theater review

Portland Playhouse’s "The Brother/Sister Plays," Part 1


By Aaron Scott April 3, 2012

Ramona Lisa glows as Oya. Photo: Christina Riccetti

Oya is a track star who “breathes like the wind,” and runs like it, too. But In the Red and Brown Water, the first play in The Brother/Sister Plays trilogy, she’s not fast enough to outrace her situation: a poor girl in the Louisiana bayou. Instead, she must choose between a track scholarship that might offer escape from her limited future and tending to her dying mother, and then between her burning love for a noncommittal soldier and the steady but staid love of a stuttering mechanic.

The Brother/Sister Plays won its young author, Tarrell Alvin McCraney, incredible accolades, from being called the freshest voice of his generation to the heir apparent of August Wilson (who he studied under), and its clear why in Portland Playhouse’s energetic, lyrical production, nimbly directed by Victor Mack (read our interview with Mack). The writing is poetry—half spiritual, half slang—and the bare staging allows the vibrant emotions of the story—the yearning, the love, the vulnerability, and the heartbreak of these characters confined in their choices—to echo through the audience.

The setting straddles a gritty modern city and the agelessness of myth (the time is identified as “The Distant Present”), and the story itself inhabits a liminal space between realness and ritual. The characters are based on Orishas, the dieties of the Yoruba religion of West Africa. Each enters and exits with his or her own highly stylized movement drawn from Yoruban ceremony (Oya, who is based on the spirit of destruction and change, casts her wrist across her forehead; her virile lover Shango, deity of fire and passion, grinds his hips and pumps his arms), and the ensemble cast forms a chorus that’s equal parts Greek and church, watching the story unfold like ghostly spectators and occasionally coming in with song or chant.

But most striking is the practice of the characters speaking their stage directions out loud. For example, after the character Elegba (named for the Yoruban trickster character) says something stupid to Oya, she says aloud, “Looks at him like: ‘What’d I say?’” before giving him the look and exclaiming, “What’d I say?” While the practice occasionally gets distracting and even tempers the play’s vibrant emotions by sometimes tipping them towards parody, it has the more prominent effect of making a ritual of life—or illuminating the ritual in life. These are motions that we go through, scripts that we read, that imbue a deeper meaning to our actions and a grander narrative to our small lives and simple yet profound problems.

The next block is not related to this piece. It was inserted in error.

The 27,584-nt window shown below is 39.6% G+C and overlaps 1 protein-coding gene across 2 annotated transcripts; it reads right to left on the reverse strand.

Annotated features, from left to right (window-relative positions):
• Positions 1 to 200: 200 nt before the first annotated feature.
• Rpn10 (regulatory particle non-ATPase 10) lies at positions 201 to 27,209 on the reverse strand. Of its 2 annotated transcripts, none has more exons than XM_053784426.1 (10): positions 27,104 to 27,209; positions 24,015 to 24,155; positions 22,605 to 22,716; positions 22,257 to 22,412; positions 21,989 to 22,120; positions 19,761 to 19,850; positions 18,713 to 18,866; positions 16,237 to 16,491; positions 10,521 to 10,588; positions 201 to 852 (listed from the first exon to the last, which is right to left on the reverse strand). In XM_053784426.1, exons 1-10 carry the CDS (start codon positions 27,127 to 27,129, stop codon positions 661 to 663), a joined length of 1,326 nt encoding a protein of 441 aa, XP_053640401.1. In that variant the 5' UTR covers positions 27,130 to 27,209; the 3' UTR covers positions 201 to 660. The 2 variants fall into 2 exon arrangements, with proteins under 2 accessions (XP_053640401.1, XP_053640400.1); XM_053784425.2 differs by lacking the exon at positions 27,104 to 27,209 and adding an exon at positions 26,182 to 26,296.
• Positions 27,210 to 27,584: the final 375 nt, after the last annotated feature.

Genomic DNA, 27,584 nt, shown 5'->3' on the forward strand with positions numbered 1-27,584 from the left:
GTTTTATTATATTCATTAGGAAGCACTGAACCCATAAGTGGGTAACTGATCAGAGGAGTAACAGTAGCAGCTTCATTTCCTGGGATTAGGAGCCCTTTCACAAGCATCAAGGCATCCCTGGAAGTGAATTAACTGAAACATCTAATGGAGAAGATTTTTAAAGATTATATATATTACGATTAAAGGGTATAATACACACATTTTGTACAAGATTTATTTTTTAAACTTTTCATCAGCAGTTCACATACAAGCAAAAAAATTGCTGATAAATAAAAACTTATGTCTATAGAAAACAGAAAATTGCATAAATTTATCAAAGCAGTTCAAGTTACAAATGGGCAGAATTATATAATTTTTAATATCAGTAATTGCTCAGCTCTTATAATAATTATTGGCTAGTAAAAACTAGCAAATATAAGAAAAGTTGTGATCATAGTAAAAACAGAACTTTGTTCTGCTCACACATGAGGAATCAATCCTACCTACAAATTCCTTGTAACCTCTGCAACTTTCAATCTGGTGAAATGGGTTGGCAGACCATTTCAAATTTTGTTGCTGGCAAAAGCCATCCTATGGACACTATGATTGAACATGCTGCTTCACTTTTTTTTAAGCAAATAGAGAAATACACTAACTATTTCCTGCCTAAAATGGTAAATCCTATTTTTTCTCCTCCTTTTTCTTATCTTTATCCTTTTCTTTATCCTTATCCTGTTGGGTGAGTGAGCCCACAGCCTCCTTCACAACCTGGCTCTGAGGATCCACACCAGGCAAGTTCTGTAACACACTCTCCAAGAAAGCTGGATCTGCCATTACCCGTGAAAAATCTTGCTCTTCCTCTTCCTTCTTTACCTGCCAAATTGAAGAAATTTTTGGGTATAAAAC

Boston actress Ramona Lisa plays Oya with incredible charisma. She fills the theater with her pain and exuberance and practically glows in the lights of the old church (even when you think she should be wilting). The rest of the cast, a mix of locals with a few imports, is strong, too, and I look forward to watching them develop their characters in the next two plays, The Brothers Size and Marcus, Or the Secret of Sweet, which pick up the stories of some of the other characters and are more narrative than In the Red and Brown Water.

Which brings me to my primary hesitation about the play: supposedly written in a jet-lagged, insomnious state by McCraney, it has a dreamlike quality that is beautiful, but also feels somehow incomplete. Time blurs and exposition is often absent, leaving one questioning the character’s motives and what is actually happening on stage, particularly during a bacchanalian dance club scene that almost felt pulled from a different play. In a way, it felt more like a first act than a complete play (granted, it’s only the first part of the trilogy, but the other parts focus on other characters at other times, not a continuation of Oya’s story). It’s possible that as the actors settle into their roles (after all, they have only had one month to rehearse three plays simultaneously), the production will settle more into a feeling of completion. But it’s also possible that like with the poetry and myth McCraney channels, clarity might occasionally be sacrificed to beauty.

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